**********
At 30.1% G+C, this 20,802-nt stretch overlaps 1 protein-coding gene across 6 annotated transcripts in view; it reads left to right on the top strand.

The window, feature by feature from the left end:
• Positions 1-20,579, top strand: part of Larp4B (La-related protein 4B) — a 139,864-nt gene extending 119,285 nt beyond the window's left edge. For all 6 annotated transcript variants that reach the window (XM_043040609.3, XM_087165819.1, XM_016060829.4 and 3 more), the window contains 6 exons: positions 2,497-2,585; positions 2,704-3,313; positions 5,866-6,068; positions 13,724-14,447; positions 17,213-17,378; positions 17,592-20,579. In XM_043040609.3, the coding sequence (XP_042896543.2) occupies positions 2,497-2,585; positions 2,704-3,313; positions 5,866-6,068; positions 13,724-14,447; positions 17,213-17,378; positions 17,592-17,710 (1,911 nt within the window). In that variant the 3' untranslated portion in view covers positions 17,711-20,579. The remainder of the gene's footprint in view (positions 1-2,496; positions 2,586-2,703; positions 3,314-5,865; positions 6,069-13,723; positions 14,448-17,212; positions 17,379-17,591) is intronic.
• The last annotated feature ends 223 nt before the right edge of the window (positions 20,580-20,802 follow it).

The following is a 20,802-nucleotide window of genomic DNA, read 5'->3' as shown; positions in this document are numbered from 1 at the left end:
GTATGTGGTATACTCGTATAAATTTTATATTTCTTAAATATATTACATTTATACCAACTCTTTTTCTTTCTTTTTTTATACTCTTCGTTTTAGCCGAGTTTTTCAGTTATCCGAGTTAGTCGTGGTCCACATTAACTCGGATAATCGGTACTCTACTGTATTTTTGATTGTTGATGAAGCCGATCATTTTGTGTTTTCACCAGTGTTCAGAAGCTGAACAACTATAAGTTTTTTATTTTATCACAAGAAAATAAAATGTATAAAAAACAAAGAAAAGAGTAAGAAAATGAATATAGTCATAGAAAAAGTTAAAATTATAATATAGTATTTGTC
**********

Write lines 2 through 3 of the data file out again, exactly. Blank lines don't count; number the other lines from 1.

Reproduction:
The window, feature by feature from the left end:
• Positions 1-20,579, top strand: part of Larp4B (La-related protein 4B) — a 139,864-nt gene extending 119,285 nt beyond the window's left edge. For all 6 annotated transcript variants that reach the window (XM_043040609.3, XM_087165819.1, XM_016060829.4 and 3 more), the window contains 6 exons: positions 2,497-2,585; positions 2,704-3,313; positions 5,866-6,068; positions 13,724-14,447; positions 17,213-17,378; positions 17,592-20,579. In XM_043040609.3, the coding sequence (XP_042896543.2) occupies positions 2,497-2,585; positions 2,704-3,313; positions 5,866-6,068; positions 13,724-14,447; positions 17,213-17,378; positions 17,592-17,710 (1,911 nt within the window). In that variant the 3' untranslated portion in view covers positions 17,711-20,579. The remainder of the gene's footprint in view (positions 1-2,496; positions 2,586-2,703; positions 3,314-5,865; positions 6,069-13,723; positions 14,448-17,212; positions 17,379-17,591) is intronic.